Revitalization the goal in Farmington language classes

By Erny Zah
Navajo Times

FARMINGTON, March 11, 2011

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(Times photo - Erny Zah)

Tibbetts Middle School seventh-graders in Grace Blackwater's Navajo language class draw a dibŽ y‡zhi (baby goat) as part of their assignment. Blackwater is one of 19 Navajo language teachers and teacher's assistants in the Farmington Municipal School District's bilingual program. Navajo language classes are offered at all but one school in the district.





"Woshdee" (this way) read the words on the door of the second-floor classroom at Tibbetts Middle School.

The door is the gateway to see the Farmington Municipal School District's bilingual program in action, a place where mid-schoolers learn to speak and write Navajo.

On a recent day, Brittany Begaye, 12, was working on the assignment in the classroom. She said she attended school in nearby Kirtland, part of the Central Consolidated School District, before transferring to Tibbetts.

"I like it," she said of the Tibbetts class, but added, "I learned more stuff there than here."

"I wish we could do this all day," said Grace Blackwater, her Navajo language teacher at Tibbetts.

Blackwater tests her students in spelling and speaking Navajo, and says she demands effort from them.

"They know they have to work hard in this class," she said.

Blackwater is one of 19 Navajo-language teachers and teaching assistants in the district's bilingual program, which has been in effect for 14 years.

While Navajo language preservation is the goal in many reservation communities, the goal in Farmington is revitalization, explained Gayle Barfoot, director of the FMSD bilingual education program.

"It's revitalization because here in Farmington, the district doesn't have that many proficient speakers," she said.

About 3,200 of the 10,516 students in Farmington schools are Native American, and the district spends about $2 million a year on its bilingual program. Both Navajo and Spanish are taught at every grade level, K-12.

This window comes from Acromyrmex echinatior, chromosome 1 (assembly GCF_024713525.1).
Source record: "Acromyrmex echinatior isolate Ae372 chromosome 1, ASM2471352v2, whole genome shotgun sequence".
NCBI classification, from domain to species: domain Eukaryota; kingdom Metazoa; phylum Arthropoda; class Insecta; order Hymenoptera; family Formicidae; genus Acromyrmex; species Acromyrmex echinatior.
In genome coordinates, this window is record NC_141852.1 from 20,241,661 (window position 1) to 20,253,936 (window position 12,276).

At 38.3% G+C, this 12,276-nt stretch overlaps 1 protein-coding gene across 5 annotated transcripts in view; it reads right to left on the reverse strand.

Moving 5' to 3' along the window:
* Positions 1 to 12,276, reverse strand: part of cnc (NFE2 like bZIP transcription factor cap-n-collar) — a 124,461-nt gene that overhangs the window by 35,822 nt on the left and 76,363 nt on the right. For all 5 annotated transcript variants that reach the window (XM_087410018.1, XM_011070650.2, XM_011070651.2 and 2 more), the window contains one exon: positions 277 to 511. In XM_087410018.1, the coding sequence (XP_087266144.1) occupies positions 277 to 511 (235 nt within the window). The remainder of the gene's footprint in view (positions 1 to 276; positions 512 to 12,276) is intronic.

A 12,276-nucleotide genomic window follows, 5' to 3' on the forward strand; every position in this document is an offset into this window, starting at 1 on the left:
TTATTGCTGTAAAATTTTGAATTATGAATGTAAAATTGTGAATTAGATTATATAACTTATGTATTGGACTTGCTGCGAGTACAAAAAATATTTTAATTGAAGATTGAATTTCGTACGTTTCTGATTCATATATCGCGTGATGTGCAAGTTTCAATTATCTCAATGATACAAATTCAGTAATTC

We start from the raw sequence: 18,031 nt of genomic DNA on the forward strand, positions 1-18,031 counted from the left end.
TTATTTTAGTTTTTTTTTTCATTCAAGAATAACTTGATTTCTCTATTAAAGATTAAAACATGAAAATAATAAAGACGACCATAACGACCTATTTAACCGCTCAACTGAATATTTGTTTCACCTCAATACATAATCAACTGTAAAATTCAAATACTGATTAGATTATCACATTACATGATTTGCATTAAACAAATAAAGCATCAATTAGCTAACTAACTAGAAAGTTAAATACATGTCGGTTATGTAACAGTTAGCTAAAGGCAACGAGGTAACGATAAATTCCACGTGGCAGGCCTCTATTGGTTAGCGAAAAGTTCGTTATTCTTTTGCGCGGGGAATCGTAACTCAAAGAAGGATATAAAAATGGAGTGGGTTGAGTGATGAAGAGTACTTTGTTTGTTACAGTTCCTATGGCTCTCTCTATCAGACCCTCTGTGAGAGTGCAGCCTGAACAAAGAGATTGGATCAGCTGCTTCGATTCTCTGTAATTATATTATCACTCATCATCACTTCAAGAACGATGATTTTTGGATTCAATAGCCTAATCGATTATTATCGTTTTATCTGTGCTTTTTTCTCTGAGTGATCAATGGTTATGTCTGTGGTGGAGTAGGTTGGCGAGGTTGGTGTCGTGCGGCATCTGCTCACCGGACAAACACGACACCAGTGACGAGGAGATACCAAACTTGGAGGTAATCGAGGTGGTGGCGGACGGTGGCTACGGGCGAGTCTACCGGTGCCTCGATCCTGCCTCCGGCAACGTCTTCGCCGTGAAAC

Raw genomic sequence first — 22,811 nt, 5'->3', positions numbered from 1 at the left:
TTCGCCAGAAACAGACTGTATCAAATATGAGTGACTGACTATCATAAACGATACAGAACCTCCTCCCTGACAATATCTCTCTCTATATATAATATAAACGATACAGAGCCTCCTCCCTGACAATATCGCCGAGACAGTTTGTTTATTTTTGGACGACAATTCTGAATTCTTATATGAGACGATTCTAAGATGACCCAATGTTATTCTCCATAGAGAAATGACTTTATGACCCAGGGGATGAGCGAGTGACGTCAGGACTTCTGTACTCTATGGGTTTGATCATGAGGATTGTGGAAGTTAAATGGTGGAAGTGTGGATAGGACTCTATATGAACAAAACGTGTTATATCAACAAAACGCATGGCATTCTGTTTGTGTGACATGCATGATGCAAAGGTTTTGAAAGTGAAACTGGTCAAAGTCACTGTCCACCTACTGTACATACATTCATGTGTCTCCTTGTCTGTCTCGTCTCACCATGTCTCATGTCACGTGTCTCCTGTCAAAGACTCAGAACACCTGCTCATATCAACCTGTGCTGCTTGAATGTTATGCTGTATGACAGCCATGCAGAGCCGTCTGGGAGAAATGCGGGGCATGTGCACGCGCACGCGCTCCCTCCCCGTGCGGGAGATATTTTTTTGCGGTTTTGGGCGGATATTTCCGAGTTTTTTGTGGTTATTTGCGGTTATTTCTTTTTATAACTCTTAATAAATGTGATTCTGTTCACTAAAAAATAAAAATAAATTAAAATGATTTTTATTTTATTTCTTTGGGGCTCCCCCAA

About 3,000 of Farmington school's are Hispanic, Barfoot said.

(According to the 2000 Census, 17 percent of Farmington's population is Native American, and roughly the same is Hispanic.)

Barfoot, who taught in the Window Rock school district for several years, has implemented a program that starts by teaching entry-level Navajo - numbers and colors - to kindergartners. The curriculum progresses in complexity as the children advance through the grades.

When Barfoot became the program director in 2006, she said, the same material was being taught at all grade levels.


"I went to kindergarten and they were teaching numbers and colors. Then I go to the high school and they're learning numbers and colors," she said. "We didn't have a scope and sequence."

So since then, she has been perfecting a progressive curriculum that is now used in all the district schools except one. Country Club Elementary School has no Navajo students and does not offer Navajo-language classes.

The FMSD program uses "Diné Bizaad Bínáhoo'aah: Rediscovering the Navajo Language" as its basic text, but Blackwater has created some of her own teaching aids where she felt the text was unclear.

"A lot of our students are not proficient (in Navajo)," Barfoot noted, and not all of them are interested in learning it.

While the course is part of the regular curriculum in the lower grades, it is an elective in the higher grades.

"We have the program, but the students have to show an interest and the parents have to show an interest," she added.

But both Barfoot and Blackwater say interest in learning Navajo is growing.

At Tibbetts, seventh grade Navajo-language students number 33 this year. But there are 40 kids in the sixth-grade class and larger numbers in the lower grades, the women said.

"See, it's building," Barfoot said excitedly.

Barfoot, a non-Navajo, said her experience in the Window Rock schools helped her understand the importance of language.

"For cultural identity, you have to have a strong a language," she said.

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